Background: Effective and scalable behaviour change interventions to increase use of existing toilets in low income settings are under debate. We tested the effect of a novel intervention, the '5 Star Toilet' campaign, on toilet use among households owning a toilet in a rural setting in the Indian state of Gujarat.
Methods: The intervention included innovative and digitally enabled campaign components delivered over 2 days, promoting the upgrading of existing toilets to achieve use by all household members. The intervention was tested in a cluster randomised trial in 94 villages (47 intervention and 47 control). The primary outcome was the proportion of households with use of toilets by all household members, measured through self- or proxy-reported toilet use. We applied a separate questionnaire tool that masked open defecation questions as a physical activity study, and excluded households surveyed at baseline from the post-intervention survey. We calculated prevalence differences using linear regression with generalised estimating equations.
Results: The primary study outcome was assessed in 2483 households (1275 intervention and 1208 control). Exposure to the intervention was low. Post-intervention, toilet use was 83.8% in the control and 90.0% in the intervention arm (unadjusted difference + 6.3%, 95%CI 1.1, 11.4, adjusted difference + 5.0%, 95%CI -0.1, 10.1. The physical activity questionnaire was done in 4736 individuals (2483 intervention and 2253 control), and found no evidence for an effect (toilet use 80.7% vs 82.2%, difference + 1.7%, 95%CI -3.2, 6.7). In the intervention arm, toilet use measured with the main questionnaire was higher in those exposed to the campaign compared to the unexposed (+ 7.0%, 95%CI 2.2%, 11.7%), while there was no difference when measured with the physical activity questionnaire (+ 0.9%, 95%CI -3.7%, 5.5%). Process evaluation suggested that insufficient campaign intensity may have contributed to the low impact of the intervention.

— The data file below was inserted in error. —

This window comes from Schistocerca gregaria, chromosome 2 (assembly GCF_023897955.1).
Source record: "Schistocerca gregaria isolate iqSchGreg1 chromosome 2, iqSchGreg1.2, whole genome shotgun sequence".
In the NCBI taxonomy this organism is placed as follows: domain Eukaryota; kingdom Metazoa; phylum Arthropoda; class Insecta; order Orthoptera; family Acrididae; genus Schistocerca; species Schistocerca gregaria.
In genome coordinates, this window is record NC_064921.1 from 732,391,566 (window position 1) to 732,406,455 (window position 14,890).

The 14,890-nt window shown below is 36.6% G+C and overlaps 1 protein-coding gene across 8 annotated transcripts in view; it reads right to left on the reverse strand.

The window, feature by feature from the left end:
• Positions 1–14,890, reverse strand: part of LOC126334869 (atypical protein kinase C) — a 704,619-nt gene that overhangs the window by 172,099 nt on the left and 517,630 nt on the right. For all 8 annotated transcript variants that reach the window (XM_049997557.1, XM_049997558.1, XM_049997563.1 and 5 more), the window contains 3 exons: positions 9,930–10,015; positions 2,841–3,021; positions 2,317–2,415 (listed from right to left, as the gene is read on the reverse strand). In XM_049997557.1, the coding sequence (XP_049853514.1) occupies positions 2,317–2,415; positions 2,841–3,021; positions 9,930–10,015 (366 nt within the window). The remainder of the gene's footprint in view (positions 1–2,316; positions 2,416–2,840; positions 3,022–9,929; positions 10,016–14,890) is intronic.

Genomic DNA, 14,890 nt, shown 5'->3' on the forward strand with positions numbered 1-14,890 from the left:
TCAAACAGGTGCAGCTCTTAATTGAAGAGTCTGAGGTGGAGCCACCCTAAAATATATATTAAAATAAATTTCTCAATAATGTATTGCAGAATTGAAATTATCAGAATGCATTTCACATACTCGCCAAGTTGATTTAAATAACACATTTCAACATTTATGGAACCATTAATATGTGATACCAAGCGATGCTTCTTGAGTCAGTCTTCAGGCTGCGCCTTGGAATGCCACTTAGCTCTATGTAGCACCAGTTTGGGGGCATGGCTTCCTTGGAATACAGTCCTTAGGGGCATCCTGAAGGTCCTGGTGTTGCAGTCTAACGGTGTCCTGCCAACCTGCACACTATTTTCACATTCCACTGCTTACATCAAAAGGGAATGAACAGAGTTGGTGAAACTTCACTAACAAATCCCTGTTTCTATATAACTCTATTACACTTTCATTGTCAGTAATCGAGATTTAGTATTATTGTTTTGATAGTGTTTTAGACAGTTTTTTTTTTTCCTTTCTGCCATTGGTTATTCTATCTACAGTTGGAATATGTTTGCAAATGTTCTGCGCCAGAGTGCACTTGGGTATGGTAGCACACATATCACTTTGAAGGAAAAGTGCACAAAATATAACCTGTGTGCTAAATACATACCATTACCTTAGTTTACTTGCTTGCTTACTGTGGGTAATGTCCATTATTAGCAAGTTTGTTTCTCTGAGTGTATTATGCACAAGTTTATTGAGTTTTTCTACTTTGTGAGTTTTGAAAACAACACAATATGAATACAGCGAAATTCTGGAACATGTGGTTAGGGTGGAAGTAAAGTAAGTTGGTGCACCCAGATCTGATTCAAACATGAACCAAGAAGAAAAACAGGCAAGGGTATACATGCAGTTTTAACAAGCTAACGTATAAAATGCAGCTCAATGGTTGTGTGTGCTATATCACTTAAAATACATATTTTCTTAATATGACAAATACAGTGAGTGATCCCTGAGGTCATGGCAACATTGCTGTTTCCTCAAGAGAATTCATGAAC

Conclusion: The study highlights the challenge in achieving high intervention intensity in settings where the proportion of the total population that are potential beneficiaries is small. Responder bias may be minimised by masking open defecation questions as a physical activity study. Over-reporting of toilet use may be further reduced by avoiding repeated surveys in the same households.
Trial registration: The trial was registered on the RIDIE registry ( RIDIE-STUDY-ID-5b8568ac80c30 , 27-8-2018) and retrospectively on clinicaltrials.gov ( NCT04526171 , 30-8-2020).
Keywords: Behaviour change; Bias; Sanitation.